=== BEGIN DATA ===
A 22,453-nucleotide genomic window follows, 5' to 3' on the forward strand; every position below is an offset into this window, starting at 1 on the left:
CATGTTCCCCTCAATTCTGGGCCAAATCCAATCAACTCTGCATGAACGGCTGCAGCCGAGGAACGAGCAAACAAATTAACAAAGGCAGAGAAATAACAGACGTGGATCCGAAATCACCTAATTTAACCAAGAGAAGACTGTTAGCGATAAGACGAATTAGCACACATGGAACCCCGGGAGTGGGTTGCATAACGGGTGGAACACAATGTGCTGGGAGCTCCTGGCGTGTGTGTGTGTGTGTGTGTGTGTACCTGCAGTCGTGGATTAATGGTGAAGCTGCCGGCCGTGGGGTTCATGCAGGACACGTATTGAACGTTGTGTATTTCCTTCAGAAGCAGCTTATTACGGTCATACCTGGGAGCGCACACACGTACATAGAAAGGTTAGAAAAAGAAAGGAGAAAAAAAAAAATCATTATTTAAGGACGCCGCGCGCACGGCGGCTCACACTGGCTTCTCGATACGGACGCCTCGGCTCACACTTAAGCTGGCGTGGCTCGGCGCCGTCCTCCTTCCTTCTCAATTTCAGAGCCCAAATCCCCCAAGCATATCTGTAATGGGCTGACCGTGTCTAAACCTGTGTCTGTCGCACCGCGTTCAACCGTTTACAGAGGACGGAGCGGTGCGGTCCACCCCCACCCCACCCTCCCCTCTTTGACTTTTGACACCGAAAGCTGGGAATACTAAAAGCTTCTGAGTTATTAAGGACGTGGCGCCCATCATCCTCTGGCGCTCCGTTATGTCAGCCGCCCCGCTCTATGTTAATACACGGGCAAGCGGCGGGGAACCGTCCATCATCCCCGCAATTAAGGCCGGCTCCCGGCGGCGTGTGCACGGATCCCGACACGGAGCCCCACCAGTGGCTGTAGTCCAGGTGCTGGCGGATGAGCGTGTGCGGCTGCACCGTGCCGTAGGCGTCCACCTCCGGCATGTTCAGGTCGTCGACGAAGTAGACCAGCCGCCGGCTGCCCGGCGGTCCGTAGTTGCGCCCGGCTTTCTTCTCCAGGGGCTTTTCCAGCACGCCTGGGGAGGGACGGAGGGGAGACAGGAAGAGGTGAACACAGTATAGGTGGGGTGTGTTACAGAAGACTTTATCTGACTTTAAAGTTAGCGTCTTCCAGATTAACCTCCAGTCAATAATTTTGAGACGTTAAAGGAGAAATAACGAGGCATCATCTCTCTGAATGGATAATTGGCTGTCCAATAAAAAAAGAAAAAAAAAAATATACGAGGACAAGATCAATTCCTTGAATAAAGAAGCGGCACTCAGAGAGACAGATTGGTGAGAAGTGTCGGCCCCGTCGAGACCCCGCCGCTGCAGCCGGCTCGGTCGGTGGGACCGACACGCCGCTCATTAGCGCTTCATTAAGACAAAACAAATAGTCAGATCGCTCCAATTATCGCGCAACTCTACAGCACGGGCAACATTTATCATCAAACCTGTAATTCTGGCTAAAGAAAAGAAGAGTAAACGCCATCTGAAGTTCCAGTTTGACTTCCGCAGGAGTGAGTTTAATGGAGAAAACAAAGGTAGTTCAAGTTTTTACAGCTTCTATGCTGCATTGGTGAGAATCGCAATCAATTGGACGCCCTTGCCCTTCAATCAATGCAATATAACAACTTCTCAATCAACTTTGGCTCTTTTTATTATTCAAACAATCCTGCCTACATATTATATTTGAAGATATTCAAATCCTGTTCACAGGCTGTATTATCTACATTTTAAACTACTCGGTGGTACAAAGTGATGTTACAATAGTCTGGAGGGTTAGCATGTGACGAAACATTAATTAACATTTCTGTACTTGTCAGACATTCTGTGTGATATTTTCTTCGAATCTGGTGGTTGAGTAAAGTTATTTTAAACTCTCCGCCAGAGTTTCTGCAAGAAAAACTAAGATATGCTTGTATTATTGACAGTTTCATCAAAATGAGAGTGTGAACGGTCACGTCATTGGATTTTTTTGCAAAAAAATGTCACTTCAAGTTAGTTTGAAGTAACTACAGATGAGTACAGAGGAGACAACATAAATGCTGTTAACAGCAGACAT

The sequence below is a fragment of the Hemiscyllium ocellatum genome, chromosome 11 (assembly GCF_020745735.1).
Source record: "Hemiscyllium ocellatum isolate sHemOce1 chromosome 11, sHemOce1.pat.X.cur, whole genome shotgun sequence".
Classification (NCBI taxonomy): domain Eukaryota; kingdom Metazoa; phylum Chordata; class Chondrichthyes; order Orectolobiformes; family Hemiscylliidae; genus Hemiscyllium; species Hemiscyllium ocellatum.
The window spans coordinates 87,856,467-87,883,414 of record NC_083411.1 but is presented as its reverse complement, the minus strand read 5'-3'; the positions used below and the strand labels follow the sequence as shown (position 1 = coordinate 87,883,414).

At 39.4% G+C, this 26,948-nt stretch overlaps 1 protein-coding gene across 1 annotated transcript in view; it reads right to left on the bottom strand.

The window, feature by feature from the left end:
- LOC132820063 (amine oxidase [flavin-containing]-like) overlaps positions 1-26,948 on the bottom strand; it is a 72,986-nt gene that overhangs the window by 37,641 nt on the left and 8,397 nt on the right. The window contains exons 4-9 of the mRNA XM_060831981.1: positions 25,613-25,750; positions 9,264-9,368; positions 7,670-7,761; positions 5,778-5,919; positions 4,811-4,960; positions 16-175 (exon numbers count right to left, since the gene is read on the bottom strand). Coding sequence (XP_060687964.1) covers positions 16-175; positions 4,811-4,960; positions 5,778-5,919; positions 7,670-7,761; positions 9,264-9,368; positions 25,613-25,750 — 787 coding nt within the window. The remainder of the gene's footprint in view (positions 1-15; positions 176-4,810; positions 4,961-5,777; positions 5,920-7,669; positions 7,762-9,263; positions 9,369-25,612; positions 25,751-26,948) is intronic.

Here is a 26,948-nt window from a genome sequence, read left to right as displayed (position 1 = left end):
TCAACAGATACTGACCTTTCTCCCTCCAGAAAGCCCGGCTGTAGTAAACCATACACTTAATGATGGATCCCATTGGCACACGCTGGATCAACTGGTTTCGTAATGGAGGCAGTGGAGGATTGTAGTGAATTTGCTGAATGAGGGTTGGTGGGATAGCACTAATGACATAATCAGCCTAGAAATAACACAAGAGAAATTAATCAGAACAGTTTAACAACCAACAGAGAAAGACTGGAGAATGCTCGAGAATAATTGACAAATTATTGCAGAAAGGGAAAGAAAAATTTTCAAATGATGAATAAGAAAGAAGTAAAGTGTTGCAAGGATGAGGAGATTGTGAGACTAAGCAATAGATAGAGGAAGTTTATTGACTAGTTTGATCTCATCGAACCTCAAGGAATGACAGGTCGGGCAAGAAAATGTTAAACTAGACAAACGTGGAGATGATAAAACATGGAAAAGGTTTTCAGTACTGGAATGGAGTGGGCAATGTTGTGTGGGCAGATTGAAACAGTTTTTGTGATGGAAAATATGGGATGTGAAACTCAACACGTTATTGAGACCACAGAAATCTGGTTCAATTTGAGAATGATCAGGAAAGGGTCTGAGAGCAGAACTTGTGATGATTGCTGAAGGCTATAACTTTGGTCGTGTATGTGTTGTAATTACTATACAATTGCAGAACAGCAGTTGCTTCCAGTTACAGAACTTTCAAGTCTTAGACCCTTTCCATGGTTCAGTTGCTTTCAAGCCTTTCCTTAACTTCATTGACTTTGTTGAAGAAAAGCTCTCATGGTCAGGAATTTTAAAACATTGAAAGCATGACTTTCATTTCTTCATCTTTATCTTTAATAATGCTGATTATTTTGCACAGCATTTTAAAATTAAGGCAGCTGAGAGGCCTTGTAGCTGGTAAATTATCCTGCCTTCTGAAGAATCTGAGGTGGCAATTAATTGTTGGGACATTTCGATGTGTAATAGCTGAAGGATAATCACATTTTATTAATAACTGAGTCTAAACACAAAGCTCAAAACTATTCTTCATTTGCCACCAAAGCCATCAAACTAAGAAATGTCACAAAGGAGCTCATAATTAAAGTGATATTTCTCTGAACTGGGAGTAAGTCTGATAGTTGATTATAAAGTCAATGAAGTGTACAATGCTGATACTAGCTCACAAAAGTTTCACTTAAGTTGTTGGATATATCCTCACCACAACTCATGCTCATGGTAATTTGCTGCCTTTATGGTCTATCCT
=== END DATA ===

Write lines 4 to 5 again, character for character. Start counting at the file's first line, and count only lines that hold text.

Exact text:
Source record: "Hemiscyllium ocellatum isolate sHemOce1 chromosome 11, sHemOce1.pat.X.cur, whole genome shotgun sequence".
Classification (NCBI taxonomy): domain Eukaryota; kingdom Metazoa; phylum Chordata; class Chondrichthyes; order Orectolobiformes; family Hemiscylliidae; genus Hemiscyllium; species Hemiscyllium ocellatum.